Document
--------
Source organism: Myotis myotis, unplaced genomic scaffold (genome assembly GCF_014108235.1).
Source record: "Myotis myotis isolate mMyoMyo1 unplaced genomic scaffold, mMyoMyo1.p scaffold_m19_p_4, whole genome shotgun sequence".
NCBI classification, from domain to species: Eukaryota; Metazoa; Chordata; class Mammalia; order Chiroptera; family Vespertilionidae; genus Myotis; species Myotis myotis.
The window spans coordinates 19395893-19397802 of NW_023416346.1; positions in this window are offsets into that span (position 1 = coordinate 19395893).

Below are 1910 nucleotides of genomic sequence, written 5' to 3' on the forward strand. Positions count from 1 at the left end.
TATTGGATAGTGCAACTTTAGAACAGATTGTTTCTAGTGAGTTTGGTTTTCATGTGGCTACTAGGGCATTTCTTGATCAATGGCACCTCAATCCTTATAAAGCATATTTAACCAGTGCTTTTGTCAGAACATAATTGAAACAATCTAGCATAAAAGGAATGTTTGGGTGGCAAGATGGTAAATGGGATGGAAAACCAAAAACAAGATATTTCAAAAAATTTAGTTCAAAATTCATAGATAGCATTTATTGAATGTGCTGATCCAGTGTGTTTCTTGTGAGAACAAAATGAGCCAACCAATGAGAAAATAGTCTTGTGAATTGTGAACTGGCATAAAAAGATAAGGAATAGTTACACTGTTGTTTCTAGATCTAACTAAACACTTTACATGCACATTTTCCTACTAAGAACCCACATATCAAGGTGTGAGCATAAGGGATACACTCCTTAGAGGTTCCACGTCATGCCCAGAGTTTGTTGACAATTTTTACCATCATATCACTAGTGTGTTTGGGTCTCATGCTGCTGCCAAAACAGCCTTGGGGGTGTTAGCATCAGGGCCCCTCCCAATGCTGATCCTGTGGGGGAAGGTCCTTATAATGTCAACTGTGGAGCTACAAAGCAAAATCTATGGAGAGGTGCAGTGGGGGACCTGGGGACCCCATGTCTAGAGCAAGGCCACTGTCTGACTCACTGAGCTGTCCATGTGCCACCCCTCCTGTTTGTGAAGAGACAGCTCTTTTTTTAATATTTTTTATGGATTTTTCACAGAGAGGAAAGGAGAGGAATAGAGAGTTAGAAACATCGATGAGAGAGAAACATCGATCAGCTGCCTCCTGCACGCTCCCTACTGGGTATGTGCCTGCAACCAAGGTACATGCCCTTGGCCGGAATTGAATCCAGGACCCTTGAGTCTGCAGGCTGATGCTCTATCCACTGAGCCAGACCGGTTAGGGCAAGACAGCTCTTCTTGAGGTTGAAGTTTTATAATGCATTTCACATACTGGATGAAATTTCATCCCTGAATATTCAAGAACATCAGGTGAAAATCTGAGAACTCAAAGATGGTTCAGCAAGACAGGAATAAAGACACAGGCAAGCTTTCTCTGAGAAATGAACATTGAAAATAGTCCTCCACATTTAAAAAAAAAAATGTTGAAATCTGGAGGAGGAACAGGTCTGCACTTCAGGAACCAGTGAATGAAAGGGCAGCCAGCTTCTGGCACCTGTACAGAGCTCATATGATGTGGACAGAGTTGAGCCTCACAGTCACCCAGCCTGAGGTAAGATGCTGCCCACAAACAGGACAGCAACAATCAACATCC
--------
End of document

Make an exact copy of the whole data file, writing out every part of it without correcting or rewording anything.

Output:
Source organism: Myotis myotis, unplaced genomic scaffold (genome assembly GCF_014108235.1).
Source record: "Myotis myotis isolate mMyoMyo1 unplaced genomic scaffold, mMyoMyo1.p scaffold_m19_p_4, whole genome shotgun sequence".
NCBI classification, from domain to species: Eukaryota; Metazoa; Chordata; class Mammalia; order Chiroptera; family Vespertilionidae; genus Myotis; species Myotis myotis.
The window spans coordinates 19395893-19397802 of NW_023416346.1; positions in this window are offsets into that span (position 1 = coordinate 19395893).

Below are 1910 nucleotides of genomic sequence, written 5' to 3' on the forward strand. Positions count from 1 at the left end.
TATTGGATAGTGCAACTTTAGAACAGATTGTTTCTAGTGAGTTTGGTTTTCATGTGGCTACTAGGGCATTTCTTGATCAATGGCACCTCAATCCTTATAAAGCATATTTAACCAGTGCTTTTGTCAGAACATAATTGAAACAATCTAGCATAAAAGGAATGTTTGGGTGGCAAGATGGTAAATGGGATGGAAAACCAAAAACAAGATATTTCAAAAAATTTAGTTCAAAATTCATAGATAGCATTTATTGAATGTGCTGATCCAGTGTGTTTCTTGTGAGAACAAAATGAGCCAACCAATGAGAAAATAGTCTTGTGAATTGTGAACTGGCATAAAAAGATAAGGAATAGTTACACTGTTGTTTCTAGATCTAACTAAACACTTTACATGCACATTTTCCTACTAAGAACCCACATATCAAGGTGTGAGCATAAGGGATACACTCCTTAGAGGTTCCACGTCATGCCCAGAGTTTGTTGACAATTTTTACCATCATATCACTAGTGTGTTTGGGTCTCATGCTGCTGCCAAAACAGCCTTGGGGGTGTTAGCATCAGGGCCCCTCCCAATGCTGATCCTGTGGGGGAAGGTCCTTATAATGTCAACTGTGGAGCTACAAAGCAAAATCTATGGAGAGGTGCAGTGGGGGACCTGGGGACCCCATGTCTAGAGCAAGGCCACTGTCTGACTCACTGAGCTGTCCATGTGCCACCCCTCCTGTTTGTGAAGAGACAGCTCTTTTTTTAATATTTTTTATGGATTTTTCACAGAGAGGAAAGGAGAGGAATAGAGAGTTAGAAACATCGATGAGAGAGAAACATCGATCAGCTGCCTCCTGCACGCTCCCTACTGGGTATGTGCCTGCAACCAAGGTACATGCCCTTGGCCGGAATTGAATCCAGGACCCTTGAGTCTGCAGGCTGATGCTCTATCCACTGAGCCAGACCGGTTAGGGCAAGACAGCTCTTCTTGAGGTTGAAGTTTTATAATGCATTTCACATACTGGATGAAATTTCATCCCTGAATATTCAAGAACATCAGGTGAAAATCTGAGAACTCAAAGATGGTTCAGCAAGACAGGAATAAAGACACAGGCAAGCTTTCTCTGAGAAATGAACATTGAAAATAGTCCTCCACATTTAAAAAAAAAAATGTTGAAATCTGGAGGAGGAACAGGTCTGCACTTCAGGAACCAGTGAATGAAAGGGCAGCCAGCTTCTGGCACCTGTACAGAGCTCATATGATGTGGACAGAGTTGAGCCTCACAGTCACCCAGCCTGAGGTAAGATGCTGCCCACAAACAGGACAGCAACAATCAACATCC